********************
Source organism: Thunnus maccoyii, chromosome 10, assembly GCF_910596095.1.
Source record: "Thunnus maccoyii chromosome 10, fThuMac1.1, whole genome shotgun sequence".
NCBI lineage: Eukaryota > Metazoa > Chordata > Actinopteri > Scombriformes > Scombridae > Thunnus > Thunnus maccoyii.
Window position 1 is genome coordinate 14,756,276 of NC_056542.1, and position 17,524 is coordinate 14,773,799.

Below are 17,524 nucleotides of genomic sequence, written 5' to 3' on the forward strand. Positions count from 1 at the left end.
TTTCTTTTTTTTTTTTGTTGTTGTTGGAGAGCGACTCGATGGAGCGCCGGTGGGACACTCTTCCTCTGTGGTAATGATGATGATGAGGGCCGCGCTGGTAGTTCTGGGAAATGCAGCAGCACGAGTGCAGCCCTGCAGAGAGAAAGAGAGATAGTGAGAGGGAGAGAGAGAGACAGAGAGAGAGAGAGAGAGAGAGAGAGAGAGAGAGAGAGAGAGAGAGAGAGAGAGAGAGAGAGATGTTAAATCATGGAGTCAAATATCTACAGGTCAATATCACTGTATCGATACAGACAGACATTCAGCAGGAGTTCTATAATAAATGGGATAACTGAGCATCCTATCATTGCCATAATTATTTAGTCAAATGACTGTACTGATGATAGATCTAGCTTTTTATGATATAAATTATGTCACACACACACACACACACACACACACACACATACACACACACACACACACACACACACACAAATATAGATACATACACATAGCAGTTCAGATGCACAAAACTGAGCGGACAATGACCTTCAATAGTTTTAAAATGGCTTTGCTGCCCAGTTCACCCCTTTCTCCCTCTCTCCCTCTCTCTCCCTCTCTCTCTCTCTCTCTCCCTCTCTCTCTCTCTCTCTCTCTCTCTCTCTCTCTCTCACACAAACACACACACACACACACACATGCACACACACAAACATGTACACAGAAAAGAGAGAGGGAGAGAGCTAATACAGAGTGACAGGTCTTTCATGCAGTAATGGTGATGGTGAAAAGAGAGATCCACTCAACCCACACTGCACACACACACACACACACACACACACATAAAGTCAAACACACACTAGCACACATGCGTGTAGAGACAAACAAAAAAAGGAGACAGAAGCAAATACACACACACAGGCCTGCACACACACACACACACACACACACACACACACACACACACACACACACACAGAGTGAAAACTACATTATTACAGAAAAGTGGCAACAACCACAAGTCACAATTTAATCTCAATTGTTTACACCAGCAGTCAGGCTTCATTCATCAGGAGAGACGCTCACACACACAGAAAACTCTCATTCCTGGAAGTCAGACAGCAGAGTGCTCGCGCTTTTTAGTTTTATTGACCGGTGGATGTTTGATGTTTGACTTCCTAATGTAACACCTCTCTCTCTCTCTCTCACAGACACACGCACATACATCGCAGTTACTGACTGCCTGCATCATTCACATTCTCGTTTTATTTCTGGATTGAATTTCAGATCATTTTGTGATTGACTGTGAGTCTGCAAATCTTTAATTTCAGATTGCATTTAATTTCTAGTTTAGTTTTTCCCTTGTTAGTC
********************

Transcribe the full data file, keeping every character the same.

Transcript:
Source organism: Thunnus maccoyii, chromosome 10, assembly GCF_910596095.1.
Source record: "Thunnus maccoyii chromosome 10, fThuMac1.1, whole genome shotgun sequence".
NCBI lineage: Eukaryota > Metazoa > Chordata > Actinopteri > Scombriformes > Scombridae > Thunnus > Thunnus maccoyii.
Window position 1 is genome coordinate 14,756,276 of NC_056542.1, and position 17,524 is coordinate 14,773,799.

Below are 17,524 nucleotides of genomic sequence, written 5' to 3' on the forward strand. Positions count from 1 at the left end.
TTTCTTTTTTTTTTTTGTTGTTGTTGGAGAGCGACTCGATGGAGCGCCGGTGGGACACTCTTCCTCTGTGGTAATGATGATGATGAGGGCCGCGCTGGTAGTTCTGGGAAATGCAGCAGCACGAGTGCAGCCCTGCAGAGAGAAAGAGAGATAGTGAGAGGGAGAGAGAGAGACAGAGAGAGAGAGAGAGAGAGAGAGAGAGAGAGAGAGAGAGAGAGAGAGAGAGAGAGAGAGAGATGTTAAATCATGGAGTCAAATATCTACAGGTCAATATCACTGTATCGATACAGACAGACATTCAGCAGGAGTTCTATAATAAATGGGATAACTGAGCATCCTATCATTGCCATAATTATTTAGTCAAATGACTGTACTGATGATAGATCTAGCTTTTTATGATATAAATTATGTCACACACACACACACACACACACACACACACATACACACACACACACACACACACACACACAAATATAGATACATACACATAGCAGTTCAGATGCACAAAACTGAGCGGACAATGACCTTCAATAGTTTTAAAATGGCTTTGCTGCCCAGTTCACCCCTTTCTCCCTCTCTCCCTCTCTCTCCCTCTCTCTCTCTCTCTCTCCCTCTCTCTCTCTCTCTCTCTCTCTCTCTCTCTCTCTCACACAAACACACACACACACACACACATGCACACACACAAACATGTACACAGAAAAGAGAGAGGGAGAGAGCTAATACAGAGTGACAGGTCTTTCATGCAGTAATGGTGATGGTGAAAAGAGAGATCCACTCAACCCACACTGCACACACACACACACACACACACACACATAAAGTCAAACACACACTAGCACACATGCGTGTAGAGACAAACAAAAAAAGGAGACAGAAGCAAATACACACACACAGGCCTGCACACACACACACACACACACACACACACACACACACACACACACACACACAGAGTGAAAACTACATTATTACAGAAAAGTGGCAACAACCACAAGTCACAATTTAATCTCAATTGTTTACACCAGCAGTCAGGCTTCATTCATCAGGAGAGACGCTCACACACACAGAAAACTCTCATTCCTGGAAGTCAGACAGCAGAGTGCTCGCGCTTTTTAGTTTTATTGACCGGTGGATGTTTGATGTTTGACTTCCTAATGTAACACCTCTCTCTCTCTCTCTCACAGACACACGCACATACATCGCAGTTACTGACTGCCTGCATCATTCACATTCTCGTTTTATTTCTGGATTGAATTTCAGATCATTTTGTGATTGACTGTGAGTCTGCAAATCTTTAATTTCAGATTGCATTTAATTTCTAGTTTAGTTTTTCCCTTGTTAGTC